The government will today publish long-awaited reforms to the planning system which have been the focus of a bitter dispute with countryside campaigners.
Last summer ministers unveiled their proposals for slimming-down more than 1,000 pages of policy on planning rules into a 50-page "national planning policy framework", which they said would boost growth while protecting the environment.
The plans, which centre on a "presumption in favour of sustainable development", have been opposed by conservation and countryside groups such as the National Trust amid fears they would lead to a return to urban sprawl.
In the run-up to the publication of the reforms, there were reports that the new planning rules could be exploited to build up to 100,000 homes in the green belt near the new high speed line to Birmingham, as part of a huge housing expansion.
Announcing when the reforms would be published during his Budget speech last week, Chancellor George Osborne confirmed the pro-growth agenda driving the move, saying the "presumption in favour of sustainable development" would stay.
He insisted the changes would be the biggest reduction in business red tape ever undertaken, as he claimed there were specific examples of companies taking their business - and jobs - to other countries because of England's planning rules.
Osborne also said the final policy would protect England's "most precious environments", prompting immediate concerns that countryside that is not protected by designations such as green belt or national parks will be at increased risk.
Ahead of the publication of the document, the Campaign to Protect Rural England (CPRE) also warned protection for green belt land could be unintentionally weakened by the new policy.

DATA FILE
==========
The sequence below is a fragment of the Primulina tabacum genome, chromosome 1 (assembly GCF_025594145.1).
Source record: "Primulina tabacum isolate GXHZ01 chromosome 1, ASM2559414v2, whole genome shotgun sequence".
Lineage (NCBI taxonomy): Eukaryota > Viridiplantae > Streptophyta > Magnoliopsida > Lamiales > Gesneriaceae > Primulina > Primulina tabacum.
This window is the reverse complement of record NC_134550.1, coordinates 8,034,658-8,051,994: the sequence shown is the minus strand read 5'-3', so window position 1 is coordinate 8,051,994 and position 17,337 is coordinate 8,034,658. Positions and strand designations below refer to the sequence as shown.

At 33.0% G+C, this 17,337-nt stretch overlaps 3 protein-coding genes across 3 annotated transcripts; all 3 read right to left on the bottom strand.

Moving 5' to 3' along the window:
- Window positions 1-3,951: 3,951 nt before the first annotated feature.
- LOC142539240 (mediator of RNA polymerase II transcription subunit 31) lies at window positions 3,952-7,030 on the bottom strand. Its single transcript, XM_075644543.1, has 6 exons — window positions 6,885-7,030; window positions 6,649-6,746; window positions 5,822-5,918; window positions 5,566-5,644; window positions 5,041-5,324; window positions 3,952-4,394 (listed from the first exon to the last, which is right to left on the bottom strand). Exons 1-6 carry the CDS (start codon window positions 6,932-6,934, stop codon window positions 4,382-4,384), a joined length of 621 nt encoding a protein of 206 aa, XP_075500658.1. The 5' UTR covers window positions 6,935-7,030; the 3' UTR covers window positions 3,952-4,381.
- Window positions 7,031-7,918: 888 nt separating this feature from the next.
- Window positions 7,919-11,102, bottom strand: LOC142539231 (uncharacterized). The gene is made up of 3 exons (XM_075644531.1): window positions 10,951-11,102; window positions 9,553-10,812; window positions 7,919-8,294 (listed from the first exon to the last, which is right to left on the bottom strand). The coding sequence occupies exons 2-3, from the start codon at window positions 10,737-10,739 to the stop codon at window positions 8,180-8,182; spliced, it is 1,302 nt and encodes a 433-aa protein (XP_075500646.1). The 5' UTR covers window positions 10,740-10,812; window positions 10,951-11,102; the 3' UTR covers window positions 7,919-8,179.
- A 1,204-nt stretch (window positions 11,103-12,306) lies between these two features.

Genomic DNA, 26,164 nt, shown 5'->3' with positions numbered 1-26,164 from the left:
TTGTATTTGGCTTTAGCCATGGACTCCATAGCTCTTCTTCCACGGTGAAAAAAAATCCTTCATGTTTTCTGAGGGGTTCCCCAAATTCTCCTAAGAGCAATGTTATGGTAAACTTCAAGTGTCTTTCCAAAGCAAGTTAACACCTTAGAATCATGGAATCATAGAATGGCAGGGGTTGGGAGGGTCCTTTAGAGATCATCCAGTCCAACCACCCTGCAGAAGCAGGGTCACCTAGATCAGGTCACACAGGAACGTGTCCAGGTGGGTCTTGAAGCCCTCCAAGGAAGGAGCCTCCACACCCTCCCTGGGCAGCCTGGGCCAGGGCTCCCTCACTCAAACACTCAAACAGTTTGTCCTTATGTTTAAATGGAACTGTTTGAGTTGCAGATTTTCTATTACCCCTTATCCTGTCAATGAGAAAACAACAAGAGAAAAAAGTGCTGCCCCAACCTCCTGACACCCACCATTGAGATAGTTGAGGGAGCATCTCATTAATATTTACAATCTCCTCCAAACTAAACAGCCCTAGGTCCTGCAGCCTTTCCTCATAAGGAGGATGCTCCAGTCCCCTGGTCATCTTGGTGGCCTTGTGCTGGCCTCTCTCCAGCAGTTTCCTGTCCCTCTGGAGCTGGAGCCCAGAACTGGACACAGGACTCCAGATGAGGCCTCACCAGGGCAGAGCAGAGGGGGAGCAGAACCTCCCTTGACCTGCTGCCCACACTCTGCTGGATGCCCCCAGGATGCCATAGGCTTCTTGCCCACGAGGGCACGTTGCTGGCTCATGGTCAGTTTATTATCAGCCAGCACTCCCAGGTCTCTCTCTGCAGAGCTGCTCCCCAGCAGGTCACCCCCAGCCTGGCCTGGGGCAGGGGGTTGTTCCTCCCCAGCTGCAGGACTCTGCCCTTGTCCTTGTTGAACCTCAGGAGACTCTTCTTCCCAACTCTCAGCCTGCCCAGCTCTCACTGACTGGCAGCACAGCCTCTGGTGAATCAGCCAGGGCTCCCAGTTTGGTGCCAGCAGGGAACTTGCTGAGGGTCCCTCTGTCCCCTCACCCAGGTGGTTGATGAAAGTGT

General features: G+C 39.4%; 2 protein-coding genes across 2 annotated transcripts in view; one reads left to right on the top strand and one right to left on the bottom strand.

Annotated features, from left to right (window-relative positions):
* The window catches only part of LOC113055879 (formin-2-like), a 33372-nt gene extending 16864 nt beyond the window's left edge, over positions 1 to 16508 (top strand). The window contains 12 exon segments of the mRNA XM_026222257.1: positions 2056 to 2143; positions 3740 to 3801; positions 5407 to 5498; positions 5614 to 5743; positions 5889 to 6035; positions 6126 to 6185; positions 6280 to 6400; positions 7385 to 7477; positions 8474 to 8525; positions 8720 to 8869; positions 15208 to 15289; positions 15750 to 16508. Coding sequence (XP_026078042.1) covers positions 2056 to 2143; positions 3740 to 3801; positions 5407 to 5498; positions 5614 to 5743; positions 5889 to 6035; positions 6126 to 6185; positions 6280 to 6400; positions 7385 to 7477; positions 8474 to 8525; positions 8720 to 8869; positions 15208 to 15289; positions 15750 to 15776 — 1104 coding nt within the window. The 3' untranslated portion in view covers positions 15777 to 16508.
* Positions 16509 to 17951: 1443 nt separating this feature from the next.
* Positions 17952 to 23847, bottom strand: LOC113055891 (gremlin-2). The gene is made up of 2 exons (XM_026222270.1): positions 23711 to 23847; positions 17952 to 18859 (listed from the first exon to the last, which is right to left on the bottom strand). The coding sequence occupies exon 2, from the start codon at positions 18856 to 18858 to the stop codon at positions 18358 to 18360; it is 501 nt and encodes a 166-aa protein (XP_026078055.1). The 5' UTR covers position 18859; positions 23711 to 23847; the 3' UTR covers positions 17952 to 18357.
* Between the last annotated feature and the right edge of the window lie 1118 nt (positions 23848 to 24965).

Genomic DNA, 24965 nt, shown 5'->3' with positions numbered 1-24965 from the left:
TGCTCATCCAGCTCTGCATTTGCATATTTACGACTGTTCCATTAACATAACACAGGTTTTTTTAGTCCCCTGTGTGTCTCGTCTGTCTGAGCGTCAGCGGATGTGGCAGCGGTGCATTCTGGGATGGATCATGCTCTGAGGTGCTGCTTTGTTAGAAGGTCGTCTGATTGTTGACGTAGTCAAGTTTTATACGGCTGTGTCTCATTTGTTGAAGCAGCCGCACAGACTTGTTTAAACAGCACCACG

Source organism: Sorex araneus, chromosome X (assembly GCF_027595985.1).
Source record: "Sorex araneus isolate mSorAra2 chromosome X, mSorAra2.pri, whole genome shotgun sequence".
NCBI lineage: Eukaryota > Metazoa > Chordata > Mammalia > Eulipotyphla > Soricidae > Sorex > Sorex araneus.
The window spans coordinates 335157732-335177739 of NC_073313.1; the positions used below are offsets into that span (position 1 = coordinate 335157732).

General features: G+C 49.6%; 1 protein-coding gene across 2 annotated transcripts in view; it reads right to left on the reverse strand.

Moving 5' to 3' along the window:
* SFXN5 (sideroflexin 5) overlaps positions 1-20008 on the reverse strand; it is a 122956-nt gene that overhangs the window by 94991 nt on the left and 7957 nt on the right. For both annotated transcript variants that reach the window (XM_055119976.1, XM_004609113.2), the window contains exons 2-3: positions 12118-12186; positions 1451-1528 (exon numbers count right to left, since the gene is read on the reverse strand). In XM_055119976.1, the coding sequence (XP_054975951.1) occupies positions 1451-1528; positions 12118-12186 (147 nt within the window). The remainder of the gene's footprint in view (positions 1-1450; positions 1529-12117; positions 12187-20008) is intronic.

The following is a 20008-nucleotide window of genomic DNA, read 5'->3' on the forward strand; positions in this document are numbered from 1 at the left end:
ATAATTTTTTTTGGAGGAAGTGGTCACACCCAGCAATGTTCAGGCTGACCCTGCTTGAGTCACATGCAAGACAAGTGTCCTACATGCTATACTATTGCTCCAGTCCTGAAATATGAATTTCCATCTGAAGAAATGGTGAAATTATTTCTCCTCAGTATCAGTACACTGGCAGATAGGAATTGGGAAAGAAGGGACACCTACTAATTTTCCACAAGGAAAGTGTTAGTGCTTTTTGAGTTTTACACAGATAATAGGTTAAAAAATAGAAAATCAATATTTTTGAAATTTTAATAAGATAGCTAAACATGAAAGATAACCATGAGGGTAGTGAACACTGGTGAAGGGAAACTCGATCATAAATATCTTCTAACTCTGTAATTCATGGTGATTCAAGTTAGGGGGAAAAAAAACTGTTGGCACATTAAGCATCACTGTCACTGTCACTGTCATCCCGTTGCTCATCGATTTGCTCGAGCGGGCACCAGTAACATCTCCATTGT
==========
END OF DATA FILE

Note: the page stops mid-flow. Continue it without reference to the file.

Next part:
It raised concerns the definition of "sustainable development" was too vague to govern planning policy in the draft proposals and local plans, which set out what development councils want in their area, could give way to a "free for all".
The CPRE said it feared the planning reforms would not deliver enough affordable homes - one of the key benefits supporters of the changes say it will provide.
The Countryside Alliance said local people in the countryside wanted affordable housing and for rural businesses to be able to expand - and that they were the best placed to decide what development was appropriate and what should be opposed.
Barney White-Spunner, executive chairman of the Countryside Alliance, said the first draft of the reforms had been too vague on giving power to communities, and hoped that the government had listened to local concerns before the final reforms.
He added: "At a time when rural pubs, shops and schools are closing at a worrying rate, a more simple but rigorous set of planning regulations could go a long way to reviving the struggling rural economy."